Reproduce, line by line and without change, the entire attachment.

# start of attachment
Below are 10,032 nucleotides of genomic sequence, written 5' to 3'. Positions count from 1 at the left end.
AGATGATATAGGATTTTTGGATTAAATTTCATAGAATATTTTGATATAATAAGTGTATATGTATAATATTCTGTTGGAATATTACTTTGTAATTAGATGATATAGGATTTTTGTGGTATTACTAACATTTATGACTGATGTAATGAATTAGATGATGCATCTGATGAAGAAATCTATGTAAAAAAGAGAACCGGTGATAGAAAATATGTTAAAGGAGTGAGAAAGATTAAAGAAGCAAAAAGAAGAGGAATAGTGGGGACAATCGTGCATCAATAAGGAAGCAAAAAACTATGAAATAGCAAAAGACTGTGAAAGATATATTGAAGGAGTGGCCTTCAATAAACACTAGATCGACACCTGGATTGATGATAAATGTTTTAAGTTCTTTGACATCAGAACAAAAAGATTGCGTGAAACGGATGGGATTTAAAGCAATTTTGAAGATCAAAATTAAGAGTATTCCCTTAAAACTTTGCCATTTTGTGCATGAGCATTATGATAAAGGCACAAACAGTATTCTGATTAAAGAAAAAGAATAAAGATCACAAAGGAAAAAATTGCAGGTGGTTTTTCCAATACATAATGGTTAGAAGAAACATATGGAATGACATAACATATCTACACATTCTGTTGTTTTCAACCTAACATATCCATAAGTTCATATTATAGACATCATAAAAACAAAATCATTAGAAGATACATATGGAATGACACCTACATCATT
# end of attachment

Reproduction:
Below are 10,032 nucleotides of genomic sequence, written 5' to 3'. Positions count from 1 at the left end.
AGATGATATAGGATTTTTGGATTAAATTTCATAGAATATTTTGATATAATAAGTGTATATGTATAATATTCTGTTGGAATATTACTTTGTAATTAGATGATATAGGATTTTTGTGGTATTACTAACATTTATGACTGATGTAATGAATTAGATGATGCATCTGATGAAGAAATCTATGTAAAAAAGAGAACCGGTGATAGAAAATATGTTAAAGGAGTGAGAAAGATTAAAGAAGCAAAAAGAAGAGGAATAGTGGGGACAATCGTGCATCAATAAGGAAGCAAAAAACTATGAAATAGCAAAAGACTGTGAAAGATATATTGAAGGAGTGGCCTTCAATAAACACTAGATCGACACCTGGATTGATGATAAATGTTTTAAGTTCTTTGACATCAGAACAAAAAGATTGCGTGAAACGGATGGGATTTAAAGCAATTTTGAAGATCAAAATTAAGAGTATTCCCTTAAAACTTTGCCATTTTGTGCATGAGCATTATGATAAAGGCACAAACAGTATTCTGATTAAAGAAAAAGAATAAAGATCACAAAGGAAAAAATTGCAGGTGGTTTTTCCAATACATAATGGTTAGAAGAAACATATGGAATGACATAACATATCTACACATTCTGTTGTTTTCAACCTAACATATCCATAAGTTCATATTATAGACATCATAAAAACAAAATCATTAGAAGATACATATGGAATGACACCTACATCATT